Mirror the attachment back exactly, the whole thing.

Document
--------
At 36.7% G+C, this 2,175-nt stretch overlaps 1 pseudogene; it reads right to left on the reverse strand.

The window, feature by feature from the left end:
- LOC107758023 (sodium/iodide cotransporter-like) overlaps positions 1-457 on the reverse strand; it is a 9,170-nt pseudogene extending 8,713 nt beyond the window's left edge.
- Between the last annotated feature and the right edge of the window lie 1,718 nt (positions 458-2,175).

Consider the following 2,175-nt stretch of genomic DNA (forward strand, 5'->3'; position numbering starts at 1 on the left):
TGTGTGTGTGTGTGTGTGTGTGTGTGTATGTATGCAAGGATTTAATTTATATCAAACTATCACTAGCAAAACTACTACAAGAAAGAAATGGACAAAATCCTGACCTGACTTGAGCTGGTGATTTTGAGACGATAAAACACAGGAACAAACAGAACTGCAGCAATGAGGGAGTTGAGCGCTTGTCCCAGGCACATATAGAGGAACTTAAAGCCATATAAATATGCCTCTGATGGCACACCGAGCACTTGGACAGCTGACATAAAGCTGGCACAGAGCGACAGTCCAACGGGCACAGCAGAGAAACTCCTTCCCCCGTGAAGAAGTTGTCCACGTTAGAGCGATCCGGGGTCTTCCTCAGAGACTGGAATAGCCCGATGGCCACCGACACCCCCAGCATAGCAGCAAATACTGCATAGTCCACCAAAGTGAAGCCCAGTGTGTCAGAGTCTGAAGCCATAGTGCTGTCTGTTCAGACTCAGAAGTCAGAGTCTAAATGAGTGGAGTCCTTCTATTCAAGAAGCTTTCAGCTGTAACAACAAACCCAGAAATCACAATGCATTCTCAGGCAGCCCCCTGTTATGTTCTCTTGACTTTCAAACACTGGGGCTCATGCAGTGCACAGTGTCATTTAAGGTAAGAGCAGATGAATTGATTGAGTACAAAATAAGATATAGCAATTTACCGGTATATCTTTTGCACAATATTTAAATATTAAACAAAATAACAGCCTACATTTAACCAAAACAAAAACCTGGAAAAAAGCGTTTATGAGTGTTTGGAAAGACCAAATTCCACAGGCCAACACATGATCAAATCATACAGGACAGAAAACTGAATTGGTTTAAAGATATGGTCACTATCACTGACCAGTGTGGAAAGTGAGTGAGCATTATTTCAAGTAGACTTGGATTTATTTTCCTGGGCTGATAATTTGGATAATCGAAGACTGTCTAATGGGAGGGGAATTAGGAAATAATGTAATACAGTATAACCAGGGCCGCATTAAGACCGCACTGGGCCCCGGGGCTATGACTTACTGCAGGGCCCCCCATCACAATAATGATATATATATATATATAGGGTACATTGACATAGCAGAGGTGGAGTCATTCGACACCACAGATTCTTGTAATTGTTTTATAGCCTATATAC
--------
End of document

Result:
At 36.7% G+C, this 2,175-nt stretch overlaps 1 pseudogene; it reads right to left on the reverse strand.

The window, feature by feature from the left end:
- LOC107758023 (sodium/iodide cotransporter-like) overlaps positions 1-457 on the reverse strand; it is a 9,170-nt pseudogene extending 8,713 nt beyond the window's left edge.
- Between the last annotated feature and the right edge of the window lie 1,718 nt (positions 458-2,175).

Consider the following 2,175-nt stretch of genomic DNA (forward strand, 5'->3'; position numbering starts at 1 on the left):
TGTGTGTGTGTGTGTGTGTGTGTGTGTATGTATGCAAGGATTTAATTTATATCAAACTATCACTAGCAAAACTACTACAAGAAAGAAATGGACAAAATCCTGACCTGACTTGAGCTGGTGATTTTGAGACGATAAAACACAGGAACAAACAGAACTGCAGCAATGAGGGAGTTGAGCGCTTGTCCCAGGCACATATAGAGGAACTTAAAGCCATATAAATATGCCTCTGATGGCACACCGAGCACTTGGACAGCTGACATAAAGCTGGCACAGAGCGACAGTCCAACGGGCACAGCAGAGAAACTCCTTCCCCCGTGAAGAAGTTGTCCACGTTAGAGCGATCCGGGGTCTTCCTCAGAGACTGGAATAGCCCGATGGCCACCGACACCCCCAGCATAGCAGCAAATACTGCATAGTCCACCAAAGTGAAGCCCAGTGTGTCAGAGTCTGAAGCCATAGTGCTGTCTGTTCAGACTCAGAAGTCAGAGTCTAAATGAGTGGAGTCCTTCTATTCAAGAAGCTTTCAGCTGTAACAACAAACCCAGAAATCACAATGCATTCTCAGGCAGCCCCCTGTTATGTTCTCTTGACTTTCAAACACTGGGGCTCATGCAGTGCACAGTGTCATTTAAGGTAAGAGCAGATGAATTGATTGAGTACAAAATAAGATATAGCAATTTACCGGTATATCTTTTGCACAATATTTAAATATTAAACAAAATAACAGCCTACATTTAACCAAAACAAAAACCTGGAAAAAAGCGTTTATGAGTGTTTGGAAAGACCAAATTCCACAGGCCAACACATGATCAAATCATACAGGACAGAAAACTGAATTGGTTTAAAGATATGGTCACTATCACTGACCAGTGTGGAAAGTGAGTGAGCATTATTTCAAGTAGACTTGGATTTATTTTCCTGGGCTGATAATTTGGATAATCGAAGACTGTCTAATGGGAGGGGAATTAGGAAATAATGTAATACAGTATAACCAGGGCCGCATTAAGACCGCACTGGGCCCCGGGGCTATGACTTACTGCAGGGCCCCCCATCACAATAATGATATATATATATATATAGGGTACATTGACATAGCAGAGGTGGAGTCATTCGACACCACAGATTCTTGTAATTGTTTTATAGCCTATATAC